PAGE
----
The Pursuit of Knowledge

You never know where you’ll find new knowledge. It can come at unexpected times, in unexpected places and in unexpected ways. It could come through a book, a movie, a trip, even a casual conversation. You never know when, where, or how you might find a useful nugget of information that sticks with you or leads you down a new rabbit hole of discovery.

The best is when it causes you to connect new dots. Connecting the dots between old knowledge and new knowledge simplifies our understanding of things we used to find confusing.

But knowledge-seeking can also be a slave master, constantly pushing us to acquire more. Much of our suffering comes from our desire for and struggle with trying to have everything figured out. It’s not that we shouldn’t desire answers or seek them, but that we need to find a place within where we can search for answers and yet be comfortable not finding them.

When we give knowledge-seeking a higher status in our life than it deserves we often end up attaching our identity to the things we think we know. We do it in such a way that if anyone, even a loved one, disagrees with us it’s as though they have attacked us personally and we feel compelled to defend our position as though we are defending our own honor and self-worth.

And if the other person presumably doesn’t have the same knowledge we have we begin to feel a sense of superiority. Knowledge, when unchecked by love, puffs us up with false pride and blocks our source of true wisdom.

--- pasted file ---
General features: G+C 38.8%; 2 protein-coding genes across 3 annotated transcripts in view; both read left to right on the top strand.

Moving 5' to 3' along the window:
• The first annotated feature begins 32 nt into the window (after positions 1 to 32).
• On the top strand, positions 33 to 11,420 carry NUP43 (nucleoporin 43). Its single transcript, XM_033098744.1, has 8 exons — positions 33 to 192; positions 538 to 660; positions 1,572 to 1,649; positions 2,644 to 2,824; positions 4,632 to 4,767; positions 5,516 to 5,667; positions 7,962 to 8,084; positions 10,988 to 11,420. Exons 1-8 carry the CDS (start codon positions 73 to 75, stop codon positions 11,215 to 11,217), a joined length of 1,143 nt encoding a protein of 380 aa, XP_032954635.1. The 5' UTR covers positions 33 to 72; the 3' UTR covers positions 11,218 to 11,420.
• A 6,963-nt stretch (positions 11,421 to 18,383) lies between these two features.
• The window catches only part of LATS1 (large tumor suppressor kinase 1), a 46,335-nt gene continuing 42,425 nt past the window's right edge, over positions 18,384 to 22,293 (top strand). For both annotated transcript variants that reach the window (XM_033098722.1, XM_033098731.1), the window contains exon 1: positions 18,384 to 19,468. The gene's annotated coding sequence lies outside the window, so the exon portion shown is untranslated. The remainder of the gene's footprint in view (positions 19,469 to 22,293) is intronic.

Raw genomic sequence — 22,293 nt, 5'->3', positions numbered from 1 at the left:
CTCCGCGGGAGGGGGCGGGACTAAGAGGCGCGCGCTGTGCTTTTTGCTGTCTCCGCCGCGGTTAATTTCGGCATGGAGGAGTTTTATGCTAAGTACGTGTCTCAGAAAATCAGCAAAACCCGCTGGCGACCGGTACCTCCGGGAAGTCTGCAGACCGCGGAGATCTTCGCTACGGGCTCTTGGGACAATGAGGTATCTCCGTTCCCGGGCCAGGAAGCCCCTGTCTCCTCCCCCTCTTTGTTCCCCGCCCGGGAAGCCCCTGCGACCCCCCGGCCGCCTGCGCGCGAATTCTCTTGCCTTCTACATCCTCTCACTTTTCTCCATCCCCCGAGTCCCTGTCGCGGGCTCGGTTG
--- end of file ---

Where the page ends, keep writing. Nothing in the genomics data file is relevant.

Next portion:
It’s natural to seek knowledge outside of ourselves, but often what we find is not knowledge, but unassimilated information and mixed ideas. What we need to know most is already within us. If we’ll just quiet our busy mind we’ll be able to connect with it.

We can glean wisdom from other people, but only if it leads us back into ourselves. To simply adopt the opinions and views of others as our own is not true understanding. Knowing things is different from knowing about things. And to truly know something is to know it within you. Or as Galileo put it, “you can’t teach people anything; we can only help them discover it within themselves.”

Let wisdom guide you in your pursuit of knowledge. Explore your heart and you’ll find an inherent wisdom. Inner wisdom makes its home in silence and humility. Embrace these two qualities and you’ll find your inner wisdom.